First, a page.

In the case of the students’ group work assignment, the first course of action that should be taken is to ascertain why the absent student had failed to submit any completed work. A simple phone call to the absent student can help to ascertain this. If the issue was simply that the student had completed the work but could not submit it due to the parent’s illness, then an extension of one day shall be granted to the absent student to enable them to submit their assignment, even if it is via email. If the parent’s illness had no bearing on the completion of the student’s work, then, after individually consulting the remaining members of the group as to the absent student’s involvement and commitment, the student will be awarded a mark relative to this. Mellor (2009) & Maiden & Perry (2011) state that by using individual critical reports, or questionnaires, where students can reflect, in confidence, on their experiences during the process of completing the group work; including their perceptions of the effort and commitment of the other members. This method is congruent with the 80/20 grading split suggested by Maiden & Perry (2011), where the criteria of individual contribution to group work is graded by the other contributing members; while the teacher grades the remaining criteria.

Through the application of literature, including the code of ethics (QCAA, 2015) and the REFLECT ethical decision making model designed by the Department of Education and Training (2013) the courses of action mentioned above are justified. The code of ethics (QCAA, 2015) states that teachers can show dignity by treating students equitably and by showing care and compassion. By ascertaining the reasons why the absent student had not submitted any work prior to making a final judgement on grades the teacher can show care and compassion to the student if the non-submission was through no fault of their own. The teacher can also demonstrate care in using the above course of action.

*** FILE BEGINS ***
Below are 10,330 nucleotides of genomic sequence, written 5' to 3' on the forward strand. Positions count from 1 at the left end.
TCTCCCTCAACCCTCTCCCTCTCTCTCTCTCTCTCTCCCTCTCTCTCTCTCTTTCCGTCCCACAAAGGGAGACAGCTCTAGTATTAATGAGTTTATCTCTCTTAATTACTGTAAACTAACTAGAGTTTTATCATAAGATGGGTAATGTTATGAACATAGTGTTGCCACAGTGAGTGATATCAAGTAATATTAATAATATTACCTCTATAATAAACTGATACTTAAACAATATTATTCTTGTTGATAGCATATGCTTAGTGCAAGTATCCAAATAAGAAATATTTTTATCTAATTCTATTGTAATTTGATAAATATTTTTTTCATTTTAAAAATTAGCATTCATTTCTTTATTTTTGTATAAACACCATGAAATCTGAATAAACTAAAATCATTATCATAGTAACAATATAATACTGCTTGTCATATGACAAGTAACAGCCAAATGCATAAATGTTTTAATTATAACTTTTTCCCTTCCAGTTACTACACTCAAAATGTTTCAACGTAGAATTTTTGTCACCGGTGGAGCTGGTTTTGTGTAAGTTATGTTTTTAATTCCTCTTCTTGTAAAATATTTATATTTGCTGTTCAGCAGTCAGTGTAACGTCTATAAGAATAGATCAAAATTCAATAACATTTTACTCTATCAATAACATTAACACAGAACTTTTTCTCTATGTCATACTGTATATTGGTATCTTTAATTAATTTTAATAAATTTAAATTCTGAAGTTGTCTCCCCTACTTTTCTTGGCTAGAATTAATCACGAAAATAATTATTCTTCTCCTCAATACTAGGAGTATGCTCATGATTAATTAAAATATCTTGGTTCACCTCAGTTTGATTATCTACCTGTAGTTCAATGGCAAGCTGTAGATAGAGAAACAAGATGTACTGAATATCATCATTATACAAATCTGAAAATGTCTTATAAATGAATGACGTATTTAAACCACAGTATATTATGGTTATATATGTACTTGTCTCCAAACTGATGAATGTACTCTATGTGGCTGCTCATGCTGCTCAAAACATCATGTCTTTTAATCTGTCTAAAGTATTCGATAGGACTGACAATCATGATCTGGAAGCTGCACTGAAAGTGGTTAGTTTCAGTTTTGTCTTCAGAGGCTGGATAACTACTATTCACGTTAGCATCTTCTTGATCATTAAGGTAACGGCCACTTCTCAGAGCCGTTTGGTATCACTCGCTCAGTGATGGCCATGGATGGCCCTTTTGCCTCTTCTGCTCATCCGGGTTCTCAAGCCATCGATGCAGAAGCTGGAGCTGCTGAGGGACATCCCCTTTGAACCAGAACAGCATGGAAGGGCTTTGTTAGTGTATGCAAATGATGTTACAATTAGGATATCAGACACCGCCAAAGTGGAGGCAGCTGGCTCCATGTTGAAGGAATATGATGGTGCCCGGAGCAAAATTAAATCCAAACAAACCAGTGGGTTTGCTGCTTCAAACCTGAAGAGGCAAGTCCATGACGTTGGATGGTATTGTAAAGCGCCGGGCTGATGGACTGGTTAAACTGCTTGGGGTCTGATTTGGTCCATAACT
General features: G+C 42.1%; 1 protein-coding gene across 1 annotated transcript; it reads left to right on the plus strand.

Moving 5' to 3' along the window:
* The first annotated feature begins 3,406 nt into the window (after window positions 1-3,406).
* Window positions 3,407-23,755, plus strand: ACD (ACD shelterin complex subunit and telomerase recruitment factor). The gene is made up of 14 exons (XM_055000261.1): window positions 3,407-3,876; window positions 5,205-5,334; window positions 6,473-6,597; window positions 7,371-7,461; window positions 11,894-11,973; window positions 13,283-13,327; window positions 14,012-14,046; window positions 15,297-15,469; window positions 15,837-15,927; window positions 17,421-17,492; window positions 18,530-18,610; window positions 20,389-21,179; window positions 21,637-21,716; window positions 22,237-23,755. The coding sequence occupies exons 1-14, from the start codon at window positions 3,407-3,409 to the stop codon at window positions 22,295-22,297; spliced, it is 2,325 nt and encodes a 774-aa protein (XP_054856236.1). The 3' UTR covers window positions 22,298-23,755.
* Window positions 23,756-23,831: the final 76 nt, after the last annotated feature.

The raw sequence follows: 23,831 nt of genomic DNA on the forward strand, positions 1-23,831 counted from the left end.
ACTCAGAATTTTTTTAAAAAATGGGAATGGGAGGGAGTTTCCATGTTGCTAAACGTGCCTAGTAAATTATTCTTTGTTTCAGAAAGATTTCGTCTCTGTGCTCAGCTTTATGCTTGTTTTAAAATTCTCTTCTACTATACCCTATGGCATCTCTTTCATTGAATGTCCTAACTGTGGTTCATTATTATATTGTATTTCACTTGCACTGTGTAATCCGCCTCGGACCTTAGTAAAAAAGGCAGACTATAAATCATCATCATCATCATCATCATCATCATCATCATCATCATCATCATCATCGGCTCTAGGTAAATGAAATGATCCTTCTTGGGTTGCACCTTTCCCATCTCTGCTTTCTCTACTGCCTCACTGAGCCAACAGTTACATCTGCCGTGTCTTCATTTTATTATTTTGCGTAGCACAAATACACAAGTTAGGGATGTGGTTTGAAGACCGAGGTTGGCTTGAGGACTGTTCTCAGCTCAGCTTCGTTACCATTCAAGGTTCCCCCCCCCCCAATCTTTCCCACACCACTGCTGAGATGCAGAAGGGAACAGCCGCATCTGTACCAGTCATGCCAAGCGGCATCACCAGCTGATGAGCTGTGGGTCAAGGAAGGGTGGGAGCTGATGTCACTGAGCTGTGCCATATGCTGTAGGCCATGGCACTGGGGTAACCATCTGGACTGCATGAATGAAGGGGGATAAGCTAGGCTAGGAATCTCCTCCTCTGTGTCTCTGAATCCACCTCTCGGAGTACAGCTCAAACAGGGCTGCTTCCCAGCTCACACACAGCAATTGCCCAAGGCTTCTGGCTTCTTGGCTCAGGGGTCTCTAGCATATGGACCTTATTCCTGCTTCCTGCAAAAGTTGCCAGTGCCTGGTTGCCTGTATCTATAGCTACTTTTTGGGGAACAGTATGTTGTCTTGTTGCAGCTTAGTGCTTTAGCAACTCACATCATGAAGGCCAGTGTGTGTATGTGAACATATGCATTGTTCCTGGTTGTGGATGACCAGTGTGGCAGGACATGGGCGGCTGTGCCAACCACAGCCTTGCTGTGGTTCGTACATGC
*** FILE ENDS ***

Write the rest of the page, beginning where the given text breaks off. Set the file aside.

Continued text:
The teacher can also demonstrate the value of justice towards the contributing students. This is also done by ascertaining the reasons behind the student’s non-submission. If the student just simply did not submit their portion of the work, and the illness of the parent had no bearing on the non-submission, then the student will receive a lower grade. This demonstrates that the teacher is being fair and reasonable in regards to the other participating students.

By adhering to the code of ethics a teacher can ensure that they make ethical judgements about certain situations where a student’s well-being or achievement is at stake.

Task 8: Reflecting on the process of marking.

Moderation is an important, and expected, process in the work of any teacher. Moderation ensures that consistent judgements about standards are being made among all of the teachers of that particular subject (Tasmanian Institute of Learning & Teaching, 2014). The moderation process is important as it ensures that when a student is awarded a certain result, the same result will be awarded, regardless of who marks the work (TIOLT, 2014).  Moderation encourages teachers to become objective participants in the marking process and promotes fairness and consistency across a cohort.

This moderation process was conducted with peers to review the marking of a Year Seven assessment piece about religion in Ancient Greece. Collaboration provided an excellent opportunity to see areas in which we agreed, and if there were any criteria that required discussion and/or adjustment.